Yesterday we set off at around 6am to the Sugar Loaf in Rio, grabbed some food to eat and stocked up with 2l of water each. By about 8am we were at the bottom of the crag after a 30 minute walk along a path through the woods. There were four of us, with two ropes & three harnesses. Reynolds and I made a start on the first pitch (50m Brazilian V (roughly F5+/F6a) while Tom & Fab headed back to try and arrange a fourth harness. Almost two hours later we hadn’t made much progress when the pair returned to the crag… I started the first pitch but got stuck, Reynolds had a go but an out of quickdraws until finally Tom led up to the first rest point.
At this stage Reynolds was second and I was waiting by the base of the crag… some time later after doing some leading, Reynolds decided not to continue. The second rope was dropped and I climbed up to Tom (over some of the most cruxey moves on the whole climb) and then led a very short pitch (at most 3 bolts) to the next rest stop.
By now the wind was really picking up & we had on and off rain – never good for long climb. But we persevered and managed to climb up about 125m (two and a half full pitches) up to a cave. The very final pitch, a Brazilian III (F4+?), which I led, was great fun but getting the nerve to start climbing was something else entirely. Tom and I stayed at the anchor for a good 30 minutes before I was able to continue in the wind… climbing a good 4-5m above the last bolt – had I fallen I’d have fallen double that distance plus some extra for stretch in the rope… maybe as much as 11m! What’s worse was by this point we were already 100m up the face with two bolts to protect us!
Once we reached the cave it was already about 4.30pm and we were worried that it would get dark and we’d be caught on the face and potentially even have to camp out until it got light. By the cave were some steel cables for via ferrata which we decided to climb to the summit. A shame really as the last pitch had been much easier than the earlier parts of the climb so there was no doubt in either of our minds that, given enough time, we could have climbed all the way to the top.
At the summit we climbed over a metal railing to applause from 20 or 30 people who had taken the cable car up. Celebrities for 20 minutes with people coming up and asking us about the climb, wanting to have photos taken, etc. A couple of people even had videos and photos from the cable car of us on the face.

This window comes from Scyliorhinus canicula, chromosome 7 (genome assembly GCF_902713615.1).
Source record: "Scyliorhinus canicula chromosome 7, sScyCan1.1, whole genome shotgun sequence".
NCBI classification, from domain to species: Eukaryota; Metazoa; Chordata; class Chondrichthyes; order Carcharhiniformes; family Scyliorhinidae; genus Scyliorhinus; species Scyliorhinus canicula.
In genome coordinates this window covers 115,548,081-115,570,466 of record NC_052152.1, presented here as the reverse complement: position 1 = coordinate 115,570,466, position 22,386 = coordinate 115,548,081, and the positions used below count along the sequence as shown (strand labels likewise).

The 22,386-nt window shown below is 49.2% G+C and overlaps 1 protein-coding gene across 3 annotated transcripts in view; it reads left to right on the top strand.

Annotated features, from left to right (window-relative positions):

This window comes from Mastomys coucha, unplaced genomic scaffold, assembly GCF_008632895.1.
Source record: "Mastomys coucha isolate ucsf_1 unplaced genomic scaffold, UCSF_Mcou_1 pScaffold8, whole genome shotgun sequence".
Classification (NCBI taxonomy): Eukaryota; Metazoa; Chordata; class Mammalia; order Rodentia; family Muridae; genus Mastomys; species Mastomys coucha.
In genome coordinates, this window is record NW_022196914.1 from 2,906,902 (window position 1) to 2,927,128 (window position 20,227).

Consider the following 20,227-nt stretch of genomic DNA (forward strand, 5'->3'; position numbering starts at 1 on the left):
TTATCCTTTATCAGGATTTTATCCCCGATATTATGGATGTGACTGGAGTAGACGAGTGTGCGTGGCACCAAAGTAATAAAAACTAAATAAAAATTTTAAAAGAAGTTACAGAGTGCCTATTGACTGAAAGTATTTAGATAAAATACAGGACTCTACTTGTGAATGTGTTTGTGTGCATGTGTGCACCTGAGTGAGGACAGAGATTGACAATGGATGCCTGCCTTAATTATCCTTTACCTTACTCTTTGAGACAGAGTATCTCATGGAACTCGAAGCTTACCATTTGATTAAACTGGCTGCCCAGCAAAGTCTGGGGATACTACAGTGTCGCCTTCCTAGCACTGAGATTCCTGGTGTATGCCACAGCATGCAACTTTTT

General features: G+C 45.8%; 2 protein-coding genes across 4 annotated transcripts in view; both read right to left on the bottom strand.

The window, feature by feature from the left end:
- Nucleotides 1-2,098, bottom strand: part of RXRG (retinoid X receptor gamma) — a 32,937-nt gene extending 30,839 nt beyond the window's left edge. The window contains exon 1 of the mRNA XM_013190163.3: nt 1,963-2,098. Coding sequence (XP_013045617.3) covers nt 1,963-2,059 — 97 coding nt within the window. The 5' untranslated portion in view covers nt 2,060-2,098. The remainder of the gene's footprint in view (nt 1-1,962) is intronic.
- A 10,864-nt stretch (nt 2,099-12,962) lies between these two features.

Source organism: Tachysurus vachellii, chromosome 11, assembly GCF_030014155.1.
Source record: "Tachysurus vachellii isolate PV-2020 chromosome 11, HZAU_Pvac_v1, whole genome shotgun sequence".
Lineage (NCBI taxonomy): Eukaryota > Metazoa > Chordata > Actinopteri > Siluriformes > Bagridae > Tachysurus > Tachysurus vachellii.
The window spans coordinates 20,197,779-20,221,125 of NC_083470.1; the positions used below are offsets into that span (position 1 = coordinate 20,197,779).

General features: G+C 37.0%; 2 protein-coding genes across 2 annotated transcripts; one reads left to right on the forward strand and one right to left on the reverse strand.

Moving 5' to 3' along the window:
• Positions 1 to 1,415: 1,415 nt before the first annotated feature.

This is when things got weird… as we were waiting to catch the (free for us!) cable car down some old German guy approached us and told us that the wind was up and the cable car wasn’t running. As we were climbers we could just rappel down, so why didn’t we? We explained we had no headtorches or proper shoes he produced two headtorches from his bag and offered to show us the way… about 30-40 minutes to reach the bottom and we may even beat the cable car. We figured that if this old guy regularly came up and down by this route (up to three times a week) we’d have no trouble, so we followed.
The next hour and a half was a slip slide down wet, mossy slabs of granite on our backsides, trying to keep up with our leader who was a 60+ year old immigrant from Germany. He took up climbing on his 60th birthday when somebody bought him a climbing harness! There were two short rappels down the mountain (about 35m and 20m) which Tom and I did with belay devices and climbing harnesses… Hans just grabbed the rope with both hands and rappelled down without any form of protection! At points he was advising us to jump on the wet rock into bushes when there were drops of about 5m below us. This guy was totally mental.
There’s no doubt the cable car beat us to the bottom, but what a crazy experience. Never having rappelled before learning in the dark with a headtorch was interesting too.
Next up is the Finger of God climb, which is supposed to be easier. This is going to be tomorrow and one of the hostel staff has offered to go with us, so we’ll be climbing in two pairs, which is much easier than attempting a party of three.